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On Being Alone In an Empty Room For 1000 years
You wake up in an alien spaceship, carefully watched by an alien in a chair across the room. It’s apparently going to be one of those days.
Seeing you wake, the alien crosses the room and begins speaking.
I’ll make this really quick. I’m one of the bad kinds of aliens, by your reckoning. Specifically, I’m the ‘callous experimenter who doesn’t care that much about how you feel’ kind. I’ve stumbled into concept some of your people claim they believe they believe; they say individuals should be made to benefit groups or humanity as a whole, rather than just individuals. As the bad kind of alien, this obviously strikes me as the kind of thing people just say to make themselves look better, but I thought I’d give you the chance to prove me wrong.
The alien leads you to a room that’s empty except for a single waist-high pillar complete with the kind of red button you associate with nuclear launches or emergency cut-off switches on industrial equipment. He explains that if you don’t hit the button, humanity is doomed; he will wipe all human life off the face of the earth and build a vacation home there. If you push the button humanity will be saved, but at a cost: his computer will randomly select 1000 people, who will each be moved to an empty space outside of time; though no time will pass in the outside world, they will each individually experience a year alone in white-walled room with nothing to do.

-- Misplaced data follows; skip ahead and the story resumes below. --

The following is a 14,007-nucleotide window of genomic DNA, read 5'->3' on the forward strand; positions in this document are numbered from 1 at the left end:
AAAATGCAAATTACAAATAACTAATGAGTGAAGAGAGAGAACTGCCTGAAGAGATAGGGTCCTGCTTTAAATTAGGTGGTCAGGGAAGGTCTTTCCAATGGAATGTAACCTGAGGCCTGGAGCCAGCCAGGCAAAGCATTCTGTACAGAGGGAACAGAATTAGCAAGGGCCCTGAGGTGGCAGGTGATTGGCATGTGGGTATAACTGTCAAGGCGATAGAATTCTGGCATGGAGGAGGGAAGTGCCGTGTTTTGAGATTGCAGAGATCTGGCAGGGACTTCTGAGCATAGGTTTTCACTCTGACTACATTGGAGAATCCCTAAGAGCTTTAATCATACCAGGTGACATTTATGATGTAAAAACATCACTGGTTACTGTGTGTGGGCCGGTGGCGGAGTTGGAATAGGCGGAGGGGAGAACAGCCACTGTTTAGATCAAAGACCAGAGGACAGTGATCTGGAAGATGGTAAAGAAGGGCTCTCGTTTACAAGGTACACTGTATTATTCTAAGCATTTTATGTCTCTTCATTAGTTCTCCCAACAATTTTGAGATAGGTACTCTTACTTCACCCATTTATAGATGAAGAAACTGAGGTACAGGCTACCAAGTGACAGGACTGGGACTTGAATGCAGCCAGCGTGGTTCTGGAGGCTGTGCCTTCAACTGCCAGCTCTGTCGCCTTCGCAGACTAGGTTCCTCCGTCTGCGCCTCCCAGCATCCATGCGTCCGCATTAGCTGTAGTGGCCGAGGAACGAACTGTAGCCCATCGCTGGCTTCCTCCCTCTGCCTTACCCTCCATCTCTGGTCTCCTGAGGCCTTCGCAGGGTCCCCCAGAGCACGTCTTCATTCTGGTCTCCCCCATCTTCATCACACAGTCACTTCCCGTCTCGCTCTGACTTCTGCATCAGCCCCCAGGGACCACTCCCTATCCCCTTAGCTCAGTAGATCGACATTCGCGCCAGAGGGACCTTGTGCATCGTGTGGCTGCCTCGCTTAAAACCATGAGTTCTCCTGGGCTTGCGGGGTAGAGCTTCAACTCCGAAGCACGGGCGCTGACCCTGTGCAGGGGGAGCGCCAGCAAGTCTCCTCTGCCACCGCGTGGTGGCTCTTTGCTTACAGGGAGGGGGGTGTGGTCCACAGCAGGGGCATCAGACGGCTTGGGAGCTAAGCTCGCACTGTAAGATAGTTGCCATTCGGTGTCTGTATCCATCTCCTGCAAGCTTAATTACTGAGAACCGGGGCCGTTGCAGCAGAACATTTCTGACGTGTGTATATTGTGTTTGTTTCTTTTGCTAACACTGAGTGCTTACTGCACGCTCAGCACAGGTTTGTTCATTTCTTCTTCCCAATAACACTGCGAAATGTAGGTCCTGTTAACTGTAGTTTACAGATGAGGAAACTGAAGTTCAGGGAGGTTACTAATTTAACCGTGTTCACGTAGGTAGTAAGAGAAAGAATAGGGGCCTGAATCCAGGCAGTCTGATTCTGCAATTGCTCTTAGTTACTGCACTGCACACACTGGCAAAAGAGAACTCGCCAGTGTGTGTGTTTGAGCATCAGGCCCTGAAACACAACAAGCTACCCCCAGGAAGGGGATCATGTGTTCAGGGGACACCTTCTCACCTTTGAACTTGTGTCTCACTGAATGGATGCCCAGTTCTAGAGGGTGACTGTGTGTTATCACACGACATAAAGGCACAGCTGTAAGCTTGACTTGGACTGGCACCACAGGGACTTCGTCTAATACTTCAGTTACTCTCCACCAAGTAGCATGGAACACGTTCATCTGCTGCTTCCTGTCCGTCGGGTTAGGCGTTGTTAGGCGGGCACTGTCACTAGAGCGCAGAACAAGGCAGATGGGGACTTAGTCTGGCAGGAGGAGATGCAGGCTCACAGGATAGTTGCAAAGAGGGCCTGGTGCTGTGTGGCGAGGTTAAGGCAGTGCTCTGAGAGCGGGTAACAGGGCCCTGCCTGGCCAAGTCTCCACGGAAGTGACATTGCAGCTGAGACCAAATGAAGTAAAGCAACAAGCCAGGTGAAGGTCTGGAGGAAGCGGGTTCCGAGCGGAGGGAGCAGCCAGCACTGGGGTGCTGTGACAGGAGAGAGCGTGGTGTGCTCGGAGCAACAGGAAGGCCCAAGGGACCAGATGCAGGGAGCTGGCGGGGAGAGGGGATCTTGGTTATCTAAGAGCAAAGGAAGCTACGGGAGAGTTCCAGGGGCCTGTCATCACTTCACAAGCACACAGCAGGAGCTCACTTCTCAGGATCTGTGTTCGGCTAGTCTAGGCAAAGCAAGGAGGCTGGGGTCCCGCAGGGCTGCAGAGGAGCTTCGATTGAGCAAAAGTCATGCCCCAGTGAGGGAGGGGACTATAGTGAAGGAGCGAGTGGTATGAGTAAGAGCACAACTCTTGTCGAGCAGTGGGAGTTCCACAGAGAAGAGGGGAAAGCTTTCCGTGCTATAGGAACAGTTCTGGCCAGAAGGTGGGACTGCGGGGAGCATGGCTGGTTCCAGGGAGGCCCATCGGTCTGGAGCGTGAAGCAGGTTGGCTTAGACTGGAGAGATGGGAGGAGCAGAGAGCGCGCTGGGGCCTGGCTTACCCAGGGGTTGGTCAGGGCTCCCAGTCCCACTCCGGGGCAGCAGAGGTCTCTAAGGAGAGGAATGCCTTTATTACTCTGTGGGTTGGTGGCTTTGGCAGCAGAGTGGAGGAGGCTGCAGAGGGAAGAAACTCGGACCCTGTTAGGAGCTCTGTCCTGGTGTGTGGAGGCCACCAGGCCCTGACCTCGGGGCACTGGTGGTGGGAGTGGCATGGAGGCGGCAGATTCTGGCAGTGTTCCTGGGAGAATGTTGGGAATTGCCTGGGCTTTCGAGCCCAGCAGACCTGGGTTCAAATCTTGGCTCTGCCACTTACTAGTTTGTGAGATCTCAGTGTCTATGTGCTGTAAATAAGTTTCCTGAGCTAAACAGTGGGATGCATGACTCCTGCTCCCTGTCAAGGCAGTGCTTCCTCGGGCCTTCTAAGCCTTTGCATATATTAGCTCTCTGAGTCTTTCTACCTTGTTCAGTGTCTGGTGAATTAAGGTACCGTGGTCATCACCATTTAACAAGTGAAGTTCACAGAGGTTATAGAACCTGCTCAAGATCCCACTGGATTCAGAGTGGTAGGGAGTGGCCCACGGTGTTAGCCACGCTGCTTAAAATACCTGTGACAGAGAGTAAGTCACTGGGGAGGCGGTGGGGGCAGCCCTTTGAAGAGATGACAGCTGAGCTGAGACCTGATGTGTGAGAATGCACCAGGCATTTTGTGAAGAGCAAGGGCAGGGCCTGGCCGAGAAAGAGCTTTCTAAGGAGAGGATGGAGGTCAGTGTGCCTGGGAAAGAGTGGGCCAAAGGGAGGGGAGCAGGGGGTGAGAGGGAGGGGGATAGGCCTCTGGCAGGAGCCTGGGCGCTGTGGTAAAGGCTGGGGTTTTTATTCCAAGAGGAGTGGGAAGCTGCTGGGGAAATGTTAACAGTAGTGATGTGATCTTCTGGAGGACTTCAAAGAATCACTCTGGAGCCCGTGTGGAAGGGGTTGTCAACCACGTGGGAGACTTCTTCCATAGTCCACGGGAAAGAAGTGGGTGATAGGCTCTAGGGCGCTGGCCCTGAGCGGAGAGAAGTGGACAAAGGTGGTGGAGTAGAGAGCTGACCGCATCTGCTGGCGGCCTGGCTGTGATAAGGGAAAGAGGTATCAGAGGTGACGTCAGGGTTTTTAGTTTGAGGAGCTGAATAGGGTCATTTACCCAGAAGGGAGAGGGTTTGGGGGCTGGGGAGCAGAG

It’s not a hard choice for you; that’s going to suck for the people chosen, but “destruction of the human race” clearly outweighs “a bad year for 1000 people”. You hit the button. The alien looks surprised but merely makes some notes without comment and teleports you home. Over the next few weeks, you see news stories indicating the alien was true to his word; patients are popping up in psych wards throughout the world, clearly traumatized and claiming they had the exact experience the alien claimed they would. A couple papers come out describing “hermitage syndrome”, but the world moves on pretty quickly; only you know the truth.
A few weeks later, you wake up in the spaceship again. The alien is visibly excited, and explains he just realized he made a very basic mistake:
So there I was, sitting around thinking about the experiment when it hit me: I only tested whether or not you’d make choices benefiting the group at the cost of a smaller amount of individuals. What I didn’t test – and this seems obvious now – is whether or not a particular earthling would make a choice that benefits humanity at a great cost to themselves.